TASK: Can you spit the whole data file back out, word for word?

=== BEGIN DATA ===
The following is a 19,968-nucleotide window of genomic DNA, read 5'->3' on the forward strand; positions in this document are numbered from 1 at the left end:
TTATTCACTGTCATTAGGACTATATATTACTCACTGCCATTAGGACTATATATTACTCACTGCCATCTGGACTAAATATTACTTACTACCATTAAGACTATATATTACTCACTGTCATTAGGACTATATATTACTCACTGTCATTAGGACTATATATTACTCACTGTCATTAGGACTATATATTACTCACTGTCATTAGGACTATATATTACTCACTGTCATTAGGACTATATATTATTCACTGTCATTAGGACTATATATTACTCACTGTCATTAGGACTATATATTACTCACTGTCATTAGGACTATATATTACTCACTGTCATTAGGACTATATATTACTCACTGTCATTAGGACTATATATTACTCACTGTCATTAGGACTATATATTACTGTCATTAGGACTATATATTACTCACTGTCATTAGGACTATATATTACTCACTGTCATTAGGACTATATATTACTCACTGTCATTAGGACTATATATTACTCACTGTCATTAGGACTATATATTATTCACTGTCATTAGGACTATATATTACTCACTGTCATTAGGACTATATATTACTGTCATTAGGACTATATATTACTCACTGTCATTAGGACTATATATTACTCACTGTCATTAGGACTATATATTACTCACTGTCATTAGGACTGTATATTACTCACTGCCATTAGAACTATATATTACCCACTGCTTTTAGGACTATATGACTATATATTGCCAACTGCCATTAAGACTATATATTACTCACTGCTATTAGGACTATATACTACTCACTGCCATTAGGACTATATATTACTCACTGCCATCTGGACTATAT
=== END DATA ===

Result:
The following is a 19,968-nucleotide window of genomic DNA, read 5'->3' on the forward strand; positions in this document are numbered from 1 at the left end:
TTATTCACTGTCATTAGGACTATATATTACTCACTGCCATTAGGACTATATATTACTCACTGCCATCTGGACTAAATATTACTTACTACCATTAAGACTATATATTACTCACTGTCATTAGGACTATATATTACTCACTGTCATTAGGACTATATATTACTCACTGTCATTAGGACTATATATTACTCACTGTCATTAGGACTATATATTACTCACTGTCATTAGGACTATATATTATTCACTGTCATTAGGACTATATATTACTCACTGTCATTAGGACTATATATTACTCACTGTCATTAGGACTATATATTACTCACTGTCATTAGGACTATATATTACTCACTGTCATTAGGACTATATATTACTCACTGTCATTAGGACTATATATTACTGTCATTAGGACTATATATTACTCACTGTCATTAGGACTATATATTACTCACTGTCATTAGGACTATATATTACTCACTGTCATTAGGACTATATATTACTCACTGTCATTAGGACTATATATTATTCACTGTCATTAGGACTATATATTACTCACTGTCATTAGGACTATATATTACTGTCATTAGGACTATATATTACTCACTGTCATTAGGACTATATATTACTCACTGTCATTAGGACTATATATTACTCACTGTCATTAGGACTGTATATTACTCACTGCCATTAGAACTATATATTACCCACTGCTTTTAGGACTATATGACTATATATTGCCAACTGCCATTAAGACTATATATTACTCACTGCTATTAGGACTATATACTACTCACTGCCATTAGGACTATATATTACTCACTGCCATCTGGACTATAT